YESTERDAY Catalan president Carles Puigdemont held a noon press conference in Brussels to explain why he had left Spain, and to outline his perspectives.
He said that last Friday night Catalan MPs realised ‘that the Spanish government was seeking very offensive, aggressive, measures against Catalonia and the government.’ He added: ‘These charges from the prosecutor confirmed this yesterday, with possible sentences of up to 500 years altogether and possible arrest. For this reason we agreed on Friday that we wanted to prioritise moderation and prudence.
‘We said once again that dialogue and moderation always has to prevail in order to carry on with our objectives. I want to remind you that before and after the referendum, we always offered dialogue to the end, even offering to suspend the declaration of independence. But this course was rejected by both the Popular Party and the Socialist Party, they don’t want to confront the problem, the political problem that we have.’
He added: ‘All the decisions we’ve been making since Friday have always been based on these values – plurality, neutrality.’ He stressed: ‘We cannot build a republic from violence. If the Spanish state wants to use violence this will be their decision but we cannot trust things to a state where everything is based on oppression.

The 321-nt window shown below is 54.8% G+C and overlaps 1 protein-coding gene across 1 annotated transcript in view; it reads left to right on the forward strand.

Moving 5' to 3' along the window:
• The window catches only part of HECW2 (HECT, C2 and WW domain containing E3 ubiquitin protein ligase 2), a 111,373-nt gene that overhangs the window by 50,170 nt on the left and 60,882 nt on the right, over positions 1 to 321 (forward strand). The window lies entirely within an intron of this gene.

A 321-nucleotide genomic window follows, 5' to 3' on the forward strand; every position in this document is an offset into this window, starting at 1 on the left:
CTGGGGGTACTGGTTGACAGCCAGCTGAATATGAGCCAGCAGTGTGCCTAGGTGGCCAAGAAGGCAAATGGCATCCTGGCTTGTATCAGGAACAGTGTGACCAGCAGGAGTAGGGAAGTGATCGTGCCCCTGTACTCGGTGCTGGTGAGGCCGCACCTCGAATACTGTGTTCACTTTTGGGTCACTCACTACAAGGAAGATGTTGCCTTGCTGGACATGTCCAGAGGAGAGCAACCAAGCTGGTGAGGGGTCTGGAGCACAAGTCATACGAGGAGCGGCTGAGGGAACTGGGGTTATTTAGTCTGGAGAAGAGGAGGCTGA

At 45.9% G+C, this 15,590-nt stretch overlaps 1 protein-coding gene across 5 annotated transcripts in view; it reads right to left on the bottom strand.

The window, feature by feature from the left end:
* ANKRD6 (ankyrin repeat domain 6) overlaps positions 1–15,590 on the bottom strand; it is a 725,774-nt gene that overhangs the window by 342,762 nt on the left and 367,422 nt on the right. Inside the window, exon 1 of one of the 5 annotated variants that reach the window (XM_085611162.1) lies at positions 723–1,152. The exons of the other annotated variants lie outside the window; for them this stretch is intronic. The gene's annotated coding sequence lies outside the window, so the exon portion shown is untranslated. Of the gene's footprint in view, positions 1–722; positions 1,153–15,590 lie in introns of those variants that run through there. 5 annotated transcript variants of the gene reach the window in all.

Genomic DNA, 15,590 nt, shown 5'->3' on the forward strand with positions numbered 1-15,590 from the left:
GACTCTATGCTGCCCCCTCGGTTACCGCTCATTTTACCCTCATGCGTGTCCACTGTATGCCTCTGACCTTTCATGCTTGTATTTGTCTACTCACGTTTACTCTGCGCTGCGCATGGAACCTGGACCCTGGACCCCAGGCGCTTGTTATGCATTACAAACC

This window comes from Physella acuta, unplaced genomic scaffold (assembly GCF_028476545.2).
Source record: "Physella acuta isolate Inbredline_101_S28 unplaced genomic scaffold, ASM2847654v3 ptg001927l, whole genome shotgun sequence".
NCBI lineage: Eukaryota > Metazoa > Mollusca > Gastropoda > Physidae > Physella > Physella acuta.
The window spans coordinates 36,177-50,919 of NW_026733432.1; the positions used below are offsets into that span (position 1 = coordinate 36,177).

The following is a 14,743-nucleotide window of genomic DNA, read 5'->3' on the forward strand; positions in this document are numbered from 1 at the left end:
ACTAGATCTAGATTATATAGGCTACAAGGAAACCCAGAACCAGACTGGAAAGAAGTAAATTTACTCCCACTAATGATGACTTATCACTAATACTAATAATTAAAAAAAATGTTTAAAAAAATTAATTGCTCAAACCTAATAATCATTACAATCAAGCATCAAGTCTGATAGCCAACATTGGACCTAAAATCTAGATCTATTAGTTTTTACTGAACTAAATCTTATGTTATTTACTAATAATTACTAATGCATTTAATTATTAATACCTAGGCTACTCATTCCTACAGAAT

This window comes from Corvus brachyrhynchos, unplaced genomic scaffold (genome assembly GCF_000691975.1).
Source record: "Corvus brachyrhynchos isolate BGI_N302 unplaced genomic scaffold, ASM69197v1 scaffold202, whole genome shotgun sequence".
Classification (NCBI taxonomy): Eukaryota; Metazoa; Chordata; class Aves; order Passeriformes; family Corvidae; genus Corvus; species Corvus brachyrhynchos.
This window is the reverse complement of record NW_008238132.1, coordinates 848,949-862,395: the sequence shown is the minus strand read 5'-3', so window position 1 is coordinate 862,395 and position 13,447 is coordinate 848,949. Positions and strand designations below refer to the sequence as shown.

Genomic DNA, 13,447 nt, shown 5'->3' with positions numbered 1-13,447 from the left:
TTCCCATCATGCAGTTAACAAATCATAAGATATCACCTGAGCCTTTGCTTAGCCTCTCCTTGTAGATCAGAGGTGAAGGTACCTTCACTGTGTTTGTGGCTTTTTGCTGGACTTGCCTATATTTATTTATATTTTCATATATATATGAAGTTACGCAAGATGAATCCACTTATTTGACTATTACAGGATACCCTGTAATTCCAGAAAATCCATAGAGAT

‘We are not going to put our public service workers in danger. If this means the building of a republic will be slower, we are willing to pay this price. It is a sign of responsibility that the Catalan republic is going to be a different state. Yesterday, we saw the public prosecutor bringing charges against us. These charges confirm the very extreme oppression that the Spanish side are using. These charges have no real legal base. The only objective is to go against people, and up to 30 years in prison for all of us.’
However, he went on to say: ‘The election the Spanish government has called is a democratic opportunity. We will respect the result of this election. The question is, will the Spanish government respect the election or not.’
He warned the Spanish government’s ‘violence and sending people to prison needs to end because everyone in Europe will pay for that.’ In answer to questions, Puigdemont said: ‘I’m here in Brussels to talk to Europe’ as the Spanish government ‘are out for vengeance’. He said he was not seeking political asylum.
He was asked: ‘What do you say to people who say you created chaos and then fled?’ Puigdemont replied: ‘The Spanish police violence caused the chaos.’ Asked if he is prepared to go to jail, he passed the microphone to a female minister next to him, who said: ‘I will be prepared to go to jail for 30 years if there is a fair trial.’
In a separate development yesterday, Spain’s Guardia Civil, a paramilitary force charged with police duties, raided the offices of the Catalan police force. According to media reports, they searched eight offices for communications relating to the referendum on 1st October.